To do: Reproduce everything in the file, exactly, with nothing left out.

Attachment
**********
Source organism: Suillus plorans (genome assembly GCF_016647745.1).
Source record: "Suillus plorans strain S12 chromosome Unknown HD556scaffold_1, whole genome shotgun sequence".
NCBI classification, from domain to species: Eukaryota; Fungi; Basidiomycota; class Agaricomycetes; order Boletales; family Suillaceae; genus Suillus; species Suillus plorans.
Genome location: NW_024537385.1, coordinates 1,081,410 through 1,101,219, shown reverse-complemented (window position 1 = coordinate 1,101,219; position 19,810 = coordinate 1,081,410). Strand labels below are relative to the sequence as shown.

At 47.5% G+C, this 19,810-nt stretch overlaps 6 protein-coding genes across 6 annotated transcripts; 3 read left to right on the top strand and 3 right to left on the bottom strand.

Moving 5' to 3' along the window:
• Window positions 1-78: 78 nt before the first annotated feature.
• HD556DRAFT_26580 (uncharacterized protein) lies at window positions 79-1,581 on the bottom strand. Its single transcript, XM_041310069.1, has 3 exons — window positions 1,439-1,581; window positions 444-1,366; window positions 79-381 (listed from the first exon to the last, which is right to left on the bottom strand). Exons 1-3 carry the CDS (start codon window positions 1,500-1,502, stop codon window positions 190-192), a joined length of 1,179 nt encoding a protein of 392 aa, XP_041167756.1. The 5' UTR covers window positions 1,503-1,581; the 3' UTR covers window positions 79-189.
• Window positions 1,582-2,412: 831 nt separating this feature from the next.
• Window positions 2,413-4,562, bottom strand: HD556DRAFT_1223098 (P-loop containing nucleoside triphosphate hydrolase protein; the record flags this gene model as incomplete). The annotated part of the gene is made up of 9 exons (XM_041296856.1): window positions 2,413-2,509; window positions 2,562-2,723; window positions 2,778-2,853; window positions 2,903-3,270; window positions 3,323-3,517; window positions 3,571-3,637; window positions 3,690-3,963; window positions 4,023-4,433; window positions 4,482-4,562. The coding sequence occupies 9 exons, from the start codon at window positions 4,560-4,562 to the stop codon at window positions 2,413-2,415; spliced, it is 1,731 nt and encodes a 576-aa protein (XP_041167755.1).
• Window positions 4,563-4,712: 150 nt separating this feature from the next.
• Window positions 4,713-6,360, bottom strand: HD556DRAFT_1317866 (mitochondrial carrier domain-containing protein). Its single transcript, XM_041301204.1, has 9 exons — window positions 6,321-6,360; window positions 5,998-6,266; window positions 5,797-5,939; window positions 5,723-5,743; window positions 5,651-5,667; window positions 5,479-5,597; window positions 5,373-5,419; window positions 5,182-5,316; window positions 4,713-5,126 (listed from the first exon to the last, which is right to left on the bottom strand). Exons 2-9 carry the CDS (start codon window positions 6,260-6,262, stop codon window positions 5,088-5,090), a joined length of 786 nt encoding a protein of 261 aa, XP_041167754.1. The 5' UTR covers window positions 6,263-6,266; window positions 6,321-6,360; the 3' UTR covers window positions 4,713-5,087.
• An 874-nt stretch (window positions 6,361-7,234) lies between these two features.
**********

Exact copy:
Source organism: Suillus plorans (genome assembly GCF_016647745.1).
Source record: "Suillus plorans strain S12 chromosome Unknown HD556scaffold_1, whole genome shotgun sequence".
NCBI classification, from domain to species: Eukaryota; Fungi; Basidiomycota; class Agaricomycetes; order Boletales; family Suillaceae; genus Suillus; species Suillus plorans.
Genome location: NW_024537385.1, coordinates 1,081,410 through 1,101,219, shown reverse-complemented (window position 1 = coordinate 1,101,219; position 19,810 = coordinate 1,081,410). Strand labels below are relative to the sequence as shown.

At 47.5% G+C, this 19,810-nt stretch overlaps 6 protein-coding genes across 6 annotated transcripts; 3 read left to right on the top strand and 3 right to left on the bottom strand.

Moving 5' to 3' along the window:
• Window positions 1-78: 78 nt before the first annotated feature.
• HD556DRAFT_26580 (uncharacterized protein) lies at window positions 79-1,581 on the bottom strand. Its single transcript, XM_041310069.1, has 3 exons — window positions 1,439-1,581; window positions 444-1,366; window positions 79-381 (listed from the first exon to the last, which is right to left on the bottom strand). Exons 1-3 carry the CDS (start codon window positions 1,500-1,502, stop codon window positions 190-192), a joined length of 1,179 nt encoding a protein of 392 aa, XP_041167756.1. The 5' UTR covers window positions 1,503-1,581; the 3' UTR covers window positions 79-189.
• Window positions 1,582-2,412: 831 nt separating this feature from the next.
• Window positions 2,413-4,562, bottom strand: HD556DRAFT_1223098 (P-loop containing nucleoside triphosphate hydrolase protein; the record flags this gene model as incomplete). The annotated part of the gene is made up of 9 exons (XM_041296856.1): window positions 2,413-2,509; window positions 2,562-2,723; window positions 2,778-2,853; window positions 2,903-3,270; window positions 3,323-3,517; window positions 3,571-3,637; window positions 3,690-3,963; window positions 4,023-4,433; window positions 4,482-4,562. The coding sequence occupies 9 exons, from the start codon at window positions 4,560-4,562 to the stop codon at window positions 2,413-2,415; spliced, it is 1,731 nt and encodes a 576-aa protein (XP_041167755.1).
• Window positions 4,563-4,712: 150 nt separating this feature from the next.
• Window positions 4,713-6,360, bottom strand: HD556DRAFT_1317866 (mitochondrial carrier domain-containing protein). Its single transcript, XM_041301204.1, has 9 exons — window positions 6,321-6,360; window positions 5,998-6,266; window positions 5,797-5,939; window positions 5,723-5,743; window positions 5,651-5,667; window positions 5,479-5,597; window positions 5,373-5,419; window positions 5,182-5,316; window positions 4,713-5,126 (listed from the first exon to the last, which is right to left on the bottom strand). Exons 2-9 carry the CDS (start codon window positions 6,260-6,262, stop codon window positions 5,088-5,090), a joined length of 786 nt encoding a protein of 261 aa, XP_041167754.1. The 5' UTR covers window positions 6,263-6,266; window positions 6,321-6,360; the 3' UTR covers window positions 4,713-5,087.
• An 874-nt stretch (window positions 6,361-7,234) lies between these two features.